The Step Doubling Effect

The Step Doubling Effect of Oxygen on Terraced Metal Surfaces

Stepped single crystal surfaces are very informative model systems for probing the properties of imperfect or "real" surfaces. By cutting a single crystal in certain crystallographic directions, one can create a surface with controlled numbers and types of defects. One example is the Ni(977) surface which consists of eight atom wide terraces separated by single atomic height steps. When small amounts of oxygen are adsorbed on a Ni(977) surface between the temperatures of 370-470 K, the surface "doubles", i.e. the steps become two atoms high and the terraces fifteen atoms wide. Upon addition of more oxygen, removal of all oxygen, or an increase in surface temperature above 470 K, the surface reverts to the single-stepped structure. Figure 1 schematically illustrates this process [1].

The Sibener group has examined the kinetics of this reconstruction using helium atom diffraction with the apparatus shown in Figure 2.

These measurements monitor the angular dependence of the elastically scattered helium atom flux. The position of the diffraction peak depends on the step height, so that a double-stepped surface has a different diffraction spectrum than a single stepped surface. Figure 3 shows the diffraction peak due to the formation of the double-stepped surface as a function of time after oxygen exposure. This reconstruction has also been modeled by the Einstein group at the University of Maryland [2].

The kinetics of step-doubling and -singling give us information on the thermodynamic properties of the surface. The double stepped surface forms because it is stabilized by oxygen adsorbed at the step edge. Removing the oxygen, through desorption or dissolution into the bulk, causes the surface to revert to the single-stepped structure. This, along with entropic considerations, accounts for the high temperature limit to the doubling process. At temperatures below 370 K, the limited mobility of Ni atoms on the surface prevents the movement necessary for two single steps to form a double step. Currently an STM lab is being constructed to directly image the doubling process. This will allow us to further examine the mechanism responsible for step doubling in real time.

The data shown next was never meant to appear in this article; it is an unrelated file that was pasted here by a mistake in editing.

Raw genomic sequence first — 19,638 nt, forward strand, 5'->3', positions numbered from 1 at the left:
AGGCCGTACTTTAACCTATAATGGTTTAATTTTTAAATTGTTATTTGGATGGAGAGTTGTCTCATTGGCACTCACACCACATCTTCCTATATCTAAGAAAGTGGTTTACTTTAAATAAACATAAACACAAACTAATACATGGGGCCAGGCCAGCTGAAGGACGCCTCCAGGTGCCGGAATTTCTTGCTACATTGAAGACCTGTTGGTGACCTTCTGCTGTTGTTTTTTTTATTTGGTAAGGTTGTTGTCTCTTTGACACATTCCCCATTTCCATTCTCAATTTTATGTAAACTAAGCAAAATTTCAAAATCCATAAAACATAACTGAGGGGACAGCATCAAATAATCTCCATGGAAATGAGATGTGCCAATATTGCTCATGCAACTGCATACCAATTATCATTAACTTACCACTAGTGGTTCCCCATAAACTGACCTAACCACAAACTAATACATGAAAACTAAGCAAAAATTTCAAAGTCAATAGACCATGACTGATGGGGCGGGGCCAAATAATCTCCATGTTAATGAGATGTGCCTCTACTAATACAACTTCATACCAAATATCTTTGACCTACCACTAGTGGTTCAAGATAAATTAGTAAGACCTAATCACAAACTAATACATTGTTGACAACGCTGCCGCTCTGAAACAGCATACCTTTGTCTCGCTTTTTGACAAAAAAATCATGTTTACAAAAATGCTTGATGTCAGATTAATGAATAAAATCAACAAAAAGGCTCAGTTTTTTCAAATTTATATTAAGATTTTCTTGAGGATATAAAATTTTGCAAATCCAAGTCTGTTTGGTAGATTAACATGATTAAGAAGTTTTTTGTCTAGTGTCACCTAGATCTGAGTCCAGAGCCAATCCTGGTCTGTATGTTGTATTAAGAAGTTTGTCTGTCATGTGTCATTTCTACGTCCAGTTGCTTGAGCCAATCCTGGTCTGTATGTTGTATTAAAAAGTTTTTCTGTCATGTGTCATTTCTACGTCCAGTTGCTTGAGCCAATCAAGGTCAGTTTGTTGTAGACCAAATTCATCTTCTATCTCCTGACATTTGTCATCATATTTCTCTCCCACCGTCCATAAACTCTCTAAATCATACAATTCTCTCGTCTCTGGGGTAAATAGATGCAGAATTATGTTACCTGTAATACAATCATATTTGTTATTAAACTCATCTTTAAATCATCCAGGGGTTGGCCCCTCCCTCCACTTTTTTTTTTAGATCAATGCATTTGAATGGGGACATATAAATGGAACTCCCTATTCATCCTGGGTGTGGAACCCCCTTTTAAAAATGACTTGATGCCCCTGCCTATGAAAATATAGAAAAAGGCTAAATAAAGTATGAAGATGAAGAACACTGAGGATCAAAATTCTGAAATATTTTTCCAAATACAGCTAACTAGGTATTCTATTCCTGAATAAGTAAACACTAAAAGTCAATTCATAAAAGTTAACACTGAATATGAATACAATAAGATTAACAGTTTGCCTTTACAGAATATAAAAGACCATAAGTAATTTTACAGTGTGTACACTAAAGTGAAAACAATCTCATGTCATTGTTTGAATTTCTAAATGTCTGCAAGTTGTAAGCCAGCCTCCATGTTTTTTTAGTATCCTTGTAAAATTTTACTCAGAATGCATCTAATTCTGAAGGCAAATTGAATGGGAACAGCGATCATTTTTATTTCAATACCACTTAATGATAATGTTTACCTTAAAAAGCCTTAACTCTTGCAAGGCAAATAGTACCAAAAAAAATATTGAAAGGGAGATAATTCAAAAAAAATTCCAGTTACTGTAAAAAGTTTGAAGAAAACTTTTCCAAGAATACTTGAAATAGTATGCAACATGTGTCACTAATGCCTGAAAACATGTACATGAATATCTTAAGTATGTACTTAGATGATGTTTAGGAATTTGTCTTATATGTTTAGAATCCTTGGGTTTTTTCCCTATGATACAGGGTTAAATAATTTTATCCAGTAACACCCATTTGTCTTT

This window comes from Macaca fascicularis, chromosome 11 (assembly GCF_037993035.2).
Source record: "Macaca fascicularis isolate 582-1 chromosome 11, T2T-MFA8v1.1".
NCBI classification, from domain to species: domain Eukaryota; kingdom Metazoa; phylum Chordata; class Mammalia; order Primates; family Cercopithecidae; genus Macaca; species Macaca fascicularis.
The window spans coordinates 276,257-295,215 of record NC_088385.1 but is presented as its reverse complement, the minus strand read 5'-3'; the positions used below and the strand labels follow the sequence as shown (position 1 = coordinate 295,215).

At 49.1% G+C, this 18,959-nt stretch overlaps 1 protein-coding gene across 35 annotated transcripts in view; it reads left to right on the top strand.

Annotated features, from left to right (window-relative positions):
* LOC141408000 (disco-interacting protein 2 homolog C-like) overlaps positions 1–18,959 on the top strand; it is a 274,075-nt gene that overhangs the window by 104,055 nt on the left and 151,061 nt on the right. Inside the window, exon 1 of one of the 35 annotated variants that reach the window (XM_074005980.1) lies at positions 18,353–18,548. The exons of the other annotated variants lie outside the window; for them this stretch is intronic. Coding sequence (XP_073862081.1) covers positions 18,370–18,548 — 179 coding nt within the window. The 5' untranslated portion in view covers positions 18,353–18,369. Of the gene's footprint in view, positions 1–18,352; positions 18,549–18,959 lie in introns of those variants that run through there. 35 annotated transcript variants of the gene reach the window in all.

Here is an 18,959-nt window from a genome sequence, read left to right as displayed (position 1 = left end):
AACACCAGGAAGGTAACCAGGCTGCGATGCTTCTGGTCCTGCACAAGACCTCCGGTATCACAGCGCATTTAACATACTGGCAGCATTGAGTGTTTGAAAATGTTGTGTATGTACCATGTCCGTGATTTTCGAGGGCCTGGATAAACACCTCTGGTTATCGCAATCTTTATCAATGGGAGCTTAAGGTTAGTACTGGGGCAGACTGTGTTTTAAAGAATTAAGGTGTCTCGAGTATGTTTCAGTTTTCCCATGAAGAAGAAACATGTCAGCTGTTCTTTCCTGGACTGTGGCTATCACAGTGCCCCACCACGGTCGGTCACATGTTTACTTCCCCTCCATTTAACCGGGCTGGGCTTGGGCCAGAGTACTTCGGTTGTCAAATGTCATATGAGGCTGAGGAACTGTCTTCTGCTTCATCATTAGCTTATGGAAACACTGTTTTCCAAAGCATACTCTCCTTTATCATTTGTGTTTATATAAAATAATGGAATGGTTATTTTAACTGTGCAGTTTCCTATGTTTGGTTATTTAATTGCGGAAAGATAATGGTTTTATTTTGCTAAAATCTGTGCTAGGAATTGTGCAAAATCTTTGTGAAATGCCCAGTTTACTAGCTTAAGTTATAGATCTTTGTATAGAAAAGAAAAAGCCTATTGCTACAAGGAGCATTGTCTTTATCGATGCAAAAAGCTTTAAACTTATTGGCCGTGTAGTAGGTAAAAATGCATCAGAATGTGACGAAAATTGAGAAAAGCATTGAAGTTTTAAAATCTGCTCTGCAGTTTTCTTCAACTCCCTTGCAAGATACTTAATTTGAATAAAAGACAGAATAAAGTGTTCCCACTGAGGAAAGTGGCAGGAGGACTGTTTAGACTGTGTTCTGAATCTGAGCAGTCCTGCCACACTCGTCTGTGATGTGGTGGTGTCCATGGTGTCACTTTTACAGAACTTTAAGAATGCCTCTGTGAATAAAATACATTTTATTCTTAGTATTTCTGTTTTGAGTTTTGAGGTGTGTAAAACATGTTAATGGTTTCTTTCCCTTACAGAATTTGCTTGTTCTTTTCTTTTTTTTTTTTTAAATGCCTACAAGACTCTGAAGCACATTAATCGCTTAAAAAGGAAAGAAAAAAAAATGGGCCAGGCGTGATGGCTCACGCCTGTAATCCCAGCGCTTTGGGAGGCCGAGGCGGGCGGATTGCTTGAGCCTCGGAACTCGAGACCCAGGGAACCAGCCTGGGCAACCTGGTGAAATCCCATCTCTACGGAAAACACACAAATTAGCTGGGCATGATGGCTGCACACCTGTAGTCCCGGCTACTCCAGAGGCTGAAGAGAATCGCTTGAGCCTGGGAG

Figure 3

This study complements our previous work on step-localized and surface phonons on Ni(977) [3], [4]. Information on force constants extracted from phonon measurements is related to the relative stabilities of the single- and double-stepped surfaces. These experiments deepen our understanding of structural changes of the Ni(977) surface, in this case during the earliest stages of oxidation.

Reference:

  1. "Reconstruction kinetics of a stepped metallic surface: step doubling and singling of Ni(977) induced by low oxygen coverages"
    L. Niu, D. D. Koleske, D. J. Gaspar, S. F. King, and S. J. Sibener, Surf. Sci. 356 144 (1996)
  2. "Dynamics of Step Doubling: Simulations for a Simple Model and Comparison with Experiment"
    S. V. Khare, T. L. Einstein, and N. C. Bartelt, Surf. Sci. 339, 353-362(1995).
  3. "Phonons Localized at Step Edges: A Route to Understanding Forces at Extended Surface Defects"
    L. Niu, D. J. Gaspar, and S. J. Sibener, Science 268, 847 (1995).
  4. "Vibrational Dynamics of a Stepped Metallic Surface: Step-Edge Phonons and Terrace Softening on Ni(977)"
    L. Niu, D.D. Koleske, D.J. Gaspar, and S.J. Sibener, J. Chem. Phys. 102, 9077 (1995).